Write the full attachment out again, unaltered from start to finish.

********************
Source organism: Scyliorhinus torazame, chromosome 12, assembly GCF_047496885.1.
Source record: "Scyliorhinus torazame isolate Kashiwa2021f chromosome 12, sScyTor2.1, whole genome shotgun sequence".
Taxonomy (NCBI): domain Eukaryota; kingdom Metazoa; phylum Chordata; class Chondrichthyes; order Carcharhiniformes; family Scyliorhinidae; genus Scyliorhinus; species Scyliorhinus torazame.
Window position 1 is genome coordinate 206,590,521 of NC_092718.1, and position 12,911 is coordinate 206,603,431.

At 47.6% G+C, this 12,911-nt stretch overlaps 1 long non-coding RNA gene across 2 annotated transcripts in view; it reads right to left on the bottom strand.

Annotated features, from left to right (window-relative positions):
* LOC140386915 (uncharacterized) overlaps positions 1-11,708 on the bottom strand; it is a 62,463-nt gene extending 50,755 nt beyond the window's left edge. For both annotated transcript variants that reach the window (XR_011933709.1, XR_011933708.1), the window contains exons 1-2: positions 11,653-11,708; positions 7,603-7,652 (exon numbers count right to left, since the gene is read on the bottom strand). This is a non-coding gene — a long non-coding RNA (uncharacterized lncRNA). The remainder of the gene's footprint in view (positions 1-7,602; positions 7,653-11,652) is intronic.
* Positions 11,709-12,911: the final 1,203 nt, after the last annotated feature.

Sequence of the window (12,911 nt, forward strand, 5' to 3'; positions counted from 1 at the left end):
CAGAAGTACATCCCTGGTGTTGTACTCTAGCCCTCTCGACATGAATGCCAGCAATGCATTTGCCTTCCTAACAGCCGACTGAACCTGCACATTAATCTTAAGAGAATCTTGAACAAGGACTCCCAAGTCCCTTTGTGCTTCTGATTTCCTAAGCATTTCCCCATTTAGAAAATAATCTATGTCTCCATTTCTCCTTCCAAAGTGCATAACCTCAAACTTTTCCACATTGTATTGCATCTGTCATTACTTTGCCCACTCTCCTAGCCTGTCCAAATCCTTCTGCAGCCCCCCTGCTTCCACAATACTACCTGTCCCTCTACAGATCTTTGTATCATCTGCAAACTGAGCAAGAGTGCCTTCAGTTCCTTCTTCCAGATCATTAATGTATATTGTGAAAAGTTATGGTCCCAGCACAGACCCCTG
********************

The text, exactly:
Source organism: Scyliorhinus torazame, chromosome 12, assembly GCF_047496885.1.
Source record: "Scyliorhinus torazame isolate Kashiwa2021f chromosome 12, sScyTor2.1, whole genome shotgun sequence".
Taxonomy (NCBI): domain Eukaryota; kingdom Metazoa; phylum Chordata; class Chondrichthyes; order Carcharhiniformes; family Scyliorhinidae; genus Scyliorhinus; species Scyliorhinus torazame.
Window position 1 is genome coordinate 206,590,521 of NC_092718.1, and position 12,911 is coordinate 206,603,431.

At 47.6% G+C, this 12,911-nt stretch overlaps 1 long non-coding RNA gene across 2 annotated transcripts in view; it reads right to left on the bottom strand.

Annotated features, from left to right (window-relative positions):
* LOC140386915 (uncharacterized) overlaps positions 1-11,708 on the bottom strand; it is a 62,463-nt gene extending 50,755 nt beyond the window's left edge. For both annotated transcript variants that reach the window (XR_011933709.1, XR_011933708.1), the window contains exons 1-2: positions 11,653-11,708; positions 7,603-7,652 (exon numbers count right to left, since the gene is read on the bottom strand). This is a non-coding gene — a long non-coding RNA (uncharacterized lncRNA). The remainder of the gene's footprint in view (positions 1-7,602; positions 7,653-11,652) is intronic.
* Positions 11,709-12,911: the final 1,203 nt, after the last annotated feature.

Sequence of the window (12,911 nt, forward strand, 5' to 3'; positions counted from 1 at the left end):
CAGAAGTACATCCCTGGTGTTGTACTCTAGCCCTCTCGACATGAATGCCAGCAATGCATTTGCCTTCCTAACAGCCGACTGAACCTGCACATTAATCTTAAGAGAATCTTGAACAAGGACTCCCAAGTCCCTTTGTGCTTCTGATTTCCTAAGCATTTCCCCATTTAGAAAATAATCTATGTCTCCATTTCTCCTTCCAAAGTGCATAACCTCAAACTTTTCCACATTGTATTGCATCTGTCATTACTTTGCCCACTCTCCTAGCCTGTCCAAATCCTTCTGCAGCCCCCCTGCTTCCACAATACTACCTGTCCCTCTACAGATCTTTGTATCATCTGCAAACTGAGCAAGAGTGCCTTCAGTTCCTTCTTCCAGATCATTAATGTATATTGTGAAAAGTTATGGTCCCAGCACAGACCCCTG